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A mother's search for answers: Why public health information policies matter

A mother's search for answers: Why public health information policies matter

Picture of Ryan Sabalow

This probably sounds familiar to most local health reporters.

A public health department puts out a press release about someone in their county catching a communicable disease like West Nile virus, meningitis or H1N1. The press release doesn't provide a person's age or hometown. If you're lucky, it might provide the patient's gender. A little digging reveals that the person was sickened so long ago that the news seems stale at best.

This weekend, we ran a pair of Sunday stories looking at how health departments being too vague with information or too slow can sometimes cost people dearly.

The first story takes a 10,000 foot look at the inconsistencies in the ways in which public health departments release information on a local, state and national level. I used the Association of Health Care Journalists extensively as a resource.

The second story brings it down to look at how a local woman is struggling to change her local health department's information policies after she lost a child during a meningitis outbreak in January. She believes 10-year-old Braden might still be alive had local public health officials announced that another child had been hospitalized with meningitis at least four days earlier.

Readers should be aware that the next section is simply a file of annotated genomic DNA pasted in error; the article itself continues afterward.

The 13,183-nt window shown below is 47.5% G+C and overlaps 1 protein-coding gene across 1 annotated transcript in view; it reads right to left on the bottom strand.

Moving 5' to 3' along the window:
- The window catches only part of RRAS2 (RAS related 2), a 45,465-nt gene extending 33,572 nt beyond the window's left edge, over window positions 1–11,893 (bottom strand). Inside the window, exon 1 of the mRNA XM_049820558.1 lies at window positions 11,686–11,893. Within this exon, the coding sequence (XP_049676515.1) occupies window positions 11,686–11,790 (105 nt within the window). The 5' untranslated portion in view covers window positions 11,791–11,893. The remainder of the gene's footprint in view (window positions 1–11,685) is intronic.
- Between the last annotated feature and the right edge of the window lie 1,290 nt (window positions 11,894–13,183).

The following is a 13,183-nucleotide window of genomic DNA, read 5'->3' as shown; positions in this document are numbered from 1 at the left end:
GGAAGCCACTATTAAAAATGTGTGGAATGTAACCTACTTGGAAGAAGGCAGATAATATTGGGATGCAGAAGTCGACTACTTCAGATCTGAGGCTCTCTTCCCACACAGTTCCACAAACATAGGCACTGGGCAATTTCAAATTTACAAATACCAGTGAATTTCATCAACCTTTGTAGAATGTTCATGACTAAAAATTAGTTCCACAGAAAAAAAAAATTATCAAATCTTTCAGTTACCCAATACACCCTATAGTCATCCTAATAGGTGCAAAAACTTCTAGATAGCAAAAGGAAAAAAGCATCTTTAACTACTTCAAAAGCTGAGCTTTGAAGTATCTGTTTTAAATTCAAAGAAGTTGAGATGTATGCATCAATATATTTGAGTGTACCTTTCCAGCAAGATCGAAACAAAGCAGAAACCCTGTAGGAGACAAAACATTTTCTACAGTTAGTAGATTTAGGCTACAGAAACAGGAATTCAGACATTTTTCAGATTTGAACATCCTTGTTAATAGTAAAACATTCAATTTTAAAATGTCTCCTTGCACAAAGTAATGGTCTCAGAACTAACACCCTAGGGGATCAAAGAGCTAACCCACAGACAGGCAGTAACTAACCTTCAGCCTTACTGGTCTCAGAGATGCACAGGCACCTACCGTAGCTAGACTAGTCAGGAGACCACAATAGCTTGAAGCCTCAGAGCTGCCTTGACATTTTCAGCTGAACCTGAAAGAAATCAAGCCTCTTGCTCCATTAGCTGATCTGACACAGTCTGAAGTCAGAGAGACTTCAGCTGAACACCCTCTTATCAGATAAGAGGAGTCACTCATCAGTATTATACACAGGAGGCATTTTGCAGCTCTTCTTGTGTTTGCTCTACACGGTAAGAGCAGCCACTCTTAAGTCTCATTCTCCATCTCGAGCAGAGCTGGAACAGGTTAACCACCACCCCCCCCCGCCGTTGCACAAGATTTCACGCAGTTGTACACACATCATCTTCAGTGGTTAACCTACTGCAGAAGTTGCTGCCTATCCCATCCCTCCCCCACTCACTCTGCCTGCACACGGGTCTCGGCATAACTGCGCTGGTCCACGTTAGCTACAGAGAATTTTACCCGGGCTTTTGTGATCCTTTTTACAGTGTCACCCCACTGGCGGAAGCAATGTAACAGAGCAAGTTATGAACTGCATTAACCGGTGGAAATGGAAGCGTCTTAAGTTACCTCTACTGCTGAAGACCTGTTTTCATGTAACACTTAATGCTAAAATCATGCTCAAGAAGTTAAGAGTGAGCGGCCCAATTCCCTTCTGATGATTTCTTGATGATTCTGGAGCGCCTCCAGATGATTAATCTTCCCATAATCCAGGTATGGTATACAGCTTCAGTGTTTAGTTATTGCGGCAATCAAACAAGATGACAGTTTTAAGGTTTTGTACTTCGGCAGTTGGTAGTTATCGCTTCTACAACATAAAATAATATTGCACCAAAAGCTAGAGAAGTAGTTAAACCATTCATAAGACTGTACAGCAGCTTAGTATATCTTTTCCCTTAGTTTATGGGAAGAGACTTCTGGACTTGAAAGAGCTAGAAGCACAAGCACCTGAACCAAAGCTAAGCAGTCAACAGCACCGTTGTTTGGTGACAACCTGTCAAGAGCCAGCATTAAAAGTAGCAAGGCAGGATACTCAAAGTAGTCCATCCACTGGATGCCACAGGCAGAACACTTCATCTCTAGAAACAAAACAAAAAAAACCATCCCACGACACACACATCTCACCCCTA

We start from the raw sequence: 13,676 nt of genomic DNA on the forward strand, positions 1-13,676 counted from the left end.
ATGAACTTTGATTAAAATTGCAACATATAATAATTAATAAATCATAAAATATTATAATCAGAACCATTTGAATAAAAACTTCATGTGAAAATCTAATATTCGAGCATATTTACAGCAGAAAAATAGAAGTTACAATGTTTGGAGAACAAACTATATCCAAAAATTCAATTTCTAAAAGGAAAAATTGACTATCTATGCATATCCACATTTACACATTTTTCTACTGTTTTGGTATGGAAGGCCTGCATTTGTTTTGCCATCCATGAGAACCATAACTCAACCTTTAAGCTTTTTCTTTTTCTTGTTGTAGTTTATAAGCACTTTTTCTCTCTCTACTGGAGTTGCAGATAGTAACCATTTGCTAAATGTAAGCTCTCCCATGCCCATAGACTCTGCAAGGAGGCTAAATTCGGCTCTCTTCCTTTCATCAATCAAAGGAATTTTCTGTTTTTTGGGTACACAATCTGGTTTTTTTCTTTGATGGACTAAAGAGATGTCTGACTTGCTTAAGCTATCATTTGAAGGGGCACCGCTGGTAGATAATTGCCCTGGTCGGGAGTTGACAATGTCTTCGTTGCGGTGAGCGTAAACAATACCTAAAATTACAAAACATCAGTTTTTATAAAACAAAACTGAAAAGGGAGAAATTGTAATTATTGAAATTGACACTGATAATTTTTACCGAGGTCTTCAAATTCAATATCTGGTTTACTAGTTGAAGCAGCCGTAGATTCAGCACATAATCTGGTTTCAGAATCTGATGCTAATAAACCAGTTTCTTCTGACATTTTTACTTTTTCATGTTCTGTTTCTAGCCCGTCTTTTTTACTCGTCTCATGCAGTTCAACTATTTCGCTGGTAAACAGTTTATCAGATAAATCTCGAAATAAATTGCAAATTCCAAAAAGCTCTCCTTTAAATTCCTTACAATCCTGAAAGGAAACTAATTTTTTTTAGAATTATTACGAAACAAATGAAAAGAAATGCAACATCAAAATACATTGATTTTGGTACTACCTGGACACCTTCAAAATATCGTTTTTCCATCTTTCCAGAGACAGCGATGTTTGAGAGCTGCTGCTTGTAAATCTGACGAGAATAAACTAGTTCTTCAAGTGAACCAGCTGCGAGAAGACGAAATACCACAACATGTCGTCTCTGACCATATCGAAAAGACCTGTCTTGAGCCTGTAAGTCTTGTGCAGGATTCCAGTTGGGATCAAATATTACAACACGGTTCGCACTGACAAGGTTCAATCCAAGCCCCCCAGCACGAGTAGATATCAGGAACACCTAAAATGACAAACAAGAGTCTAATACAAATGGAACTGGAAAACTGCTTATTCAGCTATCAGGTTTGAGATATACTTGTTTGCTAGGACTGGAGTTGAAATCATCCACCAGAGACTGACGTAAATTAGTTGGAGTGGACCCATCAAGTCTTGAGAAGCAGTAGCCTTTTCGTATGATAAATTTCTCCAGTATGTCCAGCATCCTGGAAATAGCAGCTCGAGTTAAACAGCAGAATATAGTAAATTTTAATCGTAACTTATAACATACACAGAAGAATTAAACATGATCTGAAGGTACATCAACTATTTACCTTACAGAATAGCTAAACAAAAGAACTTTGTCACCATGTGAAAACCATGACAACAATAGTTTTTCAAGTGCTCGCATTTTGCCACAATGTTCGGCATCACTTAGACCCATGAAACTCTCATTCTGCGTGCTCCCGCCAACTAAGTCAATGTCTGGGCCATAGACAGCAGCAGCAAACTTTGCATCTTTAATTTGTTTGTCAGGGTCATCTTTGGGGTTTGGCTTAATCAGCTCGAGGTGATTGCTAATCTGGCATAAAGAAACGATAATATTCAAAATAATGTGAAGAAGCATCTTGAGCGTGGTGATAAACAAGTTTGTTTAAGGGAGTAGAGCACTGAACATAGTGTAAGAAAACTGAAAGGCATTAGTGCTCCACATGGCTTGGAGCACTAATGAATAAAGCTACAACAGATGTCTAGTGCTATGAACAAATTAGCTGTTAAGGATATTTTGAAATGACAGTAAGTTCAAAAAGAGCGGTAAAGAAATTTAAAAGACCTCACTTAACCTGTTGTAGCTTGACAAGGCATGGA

I could see these types of stories springing up from time to time in any community in the country, given the lack of guidelines and health departments' insistence on secrecy.


Picture of Michelle Levander

Ryan, I was invited a few years ago to speak to the state public health officers meeting in Sacramento. While there were definitely advocates for greater openness, many of these M.D.s felt that their relationship with the press was, by necessity, adversarial as they sought to keep information away from media interested in breaking news on disease outbreaks. I had been thinking that the civic goals of news media and public health would make us natural allies but your articles  demonstrate that that isn't the case. Nice job.  

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